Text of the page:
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Related to norepinephrine: dopamine, serotonin


norepinephrine (nôrˌĕpīnĕfˈrən), a neurotransmitter in the catecholamine family that mediates chemical communication in the sympathetic nervous system, a branch of the autonomic nervous system. Like other neurotransmitters, it is released at synaptic nerve endings to transmit the signal from a nerve cell to other cells. Norepinephrine is almost identical in structure to epinephrine, which is released into the bloodstream from the adrenal medulla under sympathetic activation. The sympathetic nervous system functions in response to short-term stress; hence norepinephrine and epinephrine increase the heart rate as well as blood pressure. Other actions of norepinephrine include increased glycogenolysis (the conversion of glycogen to glucose) in the liver, increased lipolysis (the conversion of fats to fatty acids; see fats and oils) in adipose (fat) tissue, and relaxation of bronchial smooth muscle to open up the air passages to the lungs. All of these actions represent a mobilization of the body's resources in order to meet the stressful challenge—such a response is often termed the “flight or fight” syndrome.
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The following article is from The Great Soviet Encyclopedia (1979). It might be outdated or ideologically biased.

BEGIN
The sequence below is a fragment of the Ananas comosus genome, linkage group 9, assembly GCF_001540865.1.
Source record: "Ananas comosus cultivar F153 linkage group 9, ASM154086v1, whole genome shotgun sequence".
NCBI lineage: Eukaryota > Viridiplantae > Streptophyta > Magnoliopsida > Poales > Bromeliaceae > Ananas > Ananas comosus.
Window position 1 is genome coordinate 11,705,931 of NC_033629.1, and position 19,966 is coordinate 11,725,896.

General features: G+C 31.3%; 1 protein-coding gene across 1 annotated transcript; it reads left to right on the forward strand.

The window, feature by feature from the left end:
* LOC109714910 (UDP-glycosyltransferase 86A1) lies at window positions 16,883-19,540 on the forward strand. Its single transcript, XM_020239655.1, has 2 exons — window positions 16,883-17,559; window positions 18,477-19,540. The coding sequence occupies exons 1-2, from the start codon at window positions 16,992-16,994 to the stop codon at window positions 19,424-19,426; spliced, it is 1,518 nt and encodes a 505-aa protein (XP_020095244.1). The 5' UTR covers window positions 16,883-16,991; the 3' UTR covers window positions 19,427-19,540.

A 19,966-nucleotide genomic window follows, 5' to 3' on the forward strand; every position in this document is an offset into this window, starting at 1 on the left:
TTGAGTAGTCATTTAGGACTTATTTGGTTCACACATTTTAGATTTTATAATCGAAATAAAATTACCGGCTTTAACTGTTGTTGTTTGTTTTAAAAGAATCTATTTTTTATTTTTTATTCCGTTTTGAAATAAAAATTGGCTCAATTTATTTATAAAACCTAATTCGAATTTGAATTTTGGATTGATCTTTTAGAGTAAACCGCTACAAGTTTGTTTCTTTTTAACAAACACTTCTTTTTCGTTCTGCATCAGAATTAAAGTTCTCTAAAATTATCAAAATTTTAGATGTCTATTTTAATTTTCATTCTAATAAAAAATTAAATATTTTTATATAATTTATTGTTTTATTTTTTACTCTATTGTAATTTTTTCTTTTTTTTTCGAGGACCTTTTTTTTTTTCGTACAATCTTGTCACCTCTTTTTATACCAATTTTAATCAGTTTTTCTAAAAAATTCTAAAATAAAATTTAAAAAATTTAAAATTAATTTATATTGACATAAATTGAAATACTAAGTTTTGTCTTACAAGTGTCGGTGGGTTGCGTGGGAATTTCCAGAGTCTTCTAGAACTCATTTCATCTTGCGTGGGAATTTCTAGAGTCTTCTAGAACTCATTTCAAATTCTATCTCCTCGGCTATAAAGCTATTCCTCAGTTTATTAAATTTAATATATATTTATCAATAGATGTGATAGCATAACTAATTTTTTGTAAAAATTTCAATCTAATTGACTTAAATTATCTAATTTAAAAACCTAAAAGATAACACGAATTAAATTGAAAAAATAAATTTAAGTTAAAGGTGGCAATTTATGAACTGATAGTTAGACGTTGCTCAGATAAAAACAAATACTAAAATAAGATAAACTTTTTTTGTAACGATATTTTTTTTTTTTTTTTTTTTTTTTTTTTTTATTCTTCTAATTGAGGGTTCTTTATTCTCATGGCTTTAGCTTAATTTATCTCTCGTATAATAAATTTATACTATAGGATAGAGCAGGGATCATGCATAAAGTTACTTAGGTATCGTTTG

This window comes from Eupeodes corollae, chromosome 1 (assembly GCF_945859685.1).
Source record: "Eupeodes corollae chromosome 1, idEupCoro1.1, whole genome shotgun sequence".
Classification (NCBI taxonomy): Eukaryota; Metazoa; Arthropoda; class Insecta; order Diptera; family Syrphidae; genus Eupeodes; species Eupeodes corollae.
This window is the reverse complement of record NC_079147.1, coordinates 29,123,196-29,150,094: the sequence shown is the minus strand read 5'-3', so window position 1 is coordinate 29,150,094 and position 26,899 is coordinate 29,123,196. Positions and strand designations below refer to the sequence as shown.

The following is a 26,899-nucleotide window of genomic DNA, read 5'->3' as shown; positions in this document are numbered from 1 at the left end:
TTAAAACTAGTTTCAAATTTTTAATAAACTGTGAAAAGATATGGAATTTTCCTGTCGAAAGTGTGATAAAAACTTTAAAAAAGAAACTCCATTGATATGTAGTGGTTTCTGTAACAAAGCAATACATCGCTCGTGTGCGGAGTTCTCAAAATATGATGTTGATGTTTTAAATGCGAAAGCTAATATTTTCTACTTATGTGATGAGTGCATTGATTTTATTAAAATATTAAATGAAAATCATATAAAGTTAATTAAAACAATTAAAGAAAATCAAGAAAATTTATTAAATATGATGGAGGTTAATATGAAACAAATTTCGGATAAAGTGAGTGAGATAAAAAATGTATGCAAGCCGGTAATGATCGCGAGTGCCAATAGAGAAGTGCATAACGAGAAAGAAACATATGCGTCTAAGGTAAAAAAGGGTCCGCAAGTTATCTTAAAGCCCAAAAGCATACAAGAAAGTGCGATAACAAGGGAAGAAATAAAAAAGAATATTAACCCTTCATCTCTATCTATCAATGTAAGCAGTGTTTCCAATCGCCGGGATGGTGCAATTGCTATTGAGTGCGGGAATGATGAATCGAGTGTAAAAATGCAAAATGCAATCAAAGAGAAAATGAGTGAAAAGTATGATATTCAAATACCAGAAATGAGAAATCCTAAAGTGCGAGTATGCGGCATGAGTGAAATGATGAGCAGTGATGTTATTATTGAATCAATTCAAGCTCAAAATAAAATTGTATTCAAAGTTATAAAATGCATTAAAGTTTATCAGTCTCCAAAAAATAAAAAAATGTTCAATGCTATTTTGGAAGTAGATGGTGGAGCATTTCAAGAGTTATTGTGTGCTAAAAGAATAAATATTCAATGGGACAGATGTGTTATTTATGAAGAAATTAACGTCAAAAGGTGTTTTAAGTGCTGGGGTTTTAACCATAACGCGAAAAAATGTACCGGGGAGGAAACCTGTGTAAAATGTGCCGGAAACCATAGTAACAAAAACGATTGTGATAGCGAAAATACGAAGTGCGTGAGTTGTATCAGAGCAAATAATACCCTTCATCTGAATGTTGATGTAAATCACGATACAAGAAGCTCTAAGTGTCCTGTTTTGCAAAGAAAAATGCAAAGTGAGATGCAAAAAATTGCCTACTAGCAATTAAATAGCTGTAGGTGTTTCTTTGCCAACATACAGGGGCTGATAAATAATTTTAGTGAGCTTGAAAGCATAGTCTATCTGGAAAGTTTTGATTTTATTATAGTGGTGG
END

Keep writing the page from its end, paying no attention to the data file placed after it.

(also noradrenaline, arterenol, 3,4-dihydroxyphenylethanolamine), a biologically active catecholamine. Norepinephrine has the following structure:

In animals and man, norepinephrine is in part produced by the chromaffin cells of the adrenal medulla, but it is mostly secreted by the adrenergic nerve elements of the sympathetic nervous system, where it serves as a chemical transmitter, or mediator substance, in nerve excitation. Judging by its action on the heart, blood vessels, smooth muscles, and carbohydrate metabolism, norepinephrine possesses the properties of hormones and is similar to its N-methyl derivative—adrenaline. The level of norepinephrine in the blood, organs, and excretions of the body is an indicator of the tone and reactivity of the sympathetic nervous system.

Norepinephrine can be produced synthetically. It is used in medicine to treat such conditions as low blood pressure, collapse, shock, and hemorrhage.

The Great Soviet Encyclopedia, 3rd Edition (1970-1979). © 2010 The Gale Group, Inc. All rights reserved.


C8H11O3N A hormone produced by chromaffin cells of the adrenal medulla; acts as a vasoconstrictor and mediates transmission of sympathetic nerve impulses. Also known as noradrenaline.
McGraw-Hill Dictionary of Scientific & Technical Terms, 6E, Copyright © 2003 by The McGraw-Hill Companies, Inc.
References in periodicals archive ?
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The combined measurements of norepinephrine and DHPG in particular led to a realization that deamination represented the primary determinant of norepinephrine turnover in sympathetic nerves (1).
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Measurement of urinary epinephrine and norepinephrine levels, by high performance liquid chromatography, was done.
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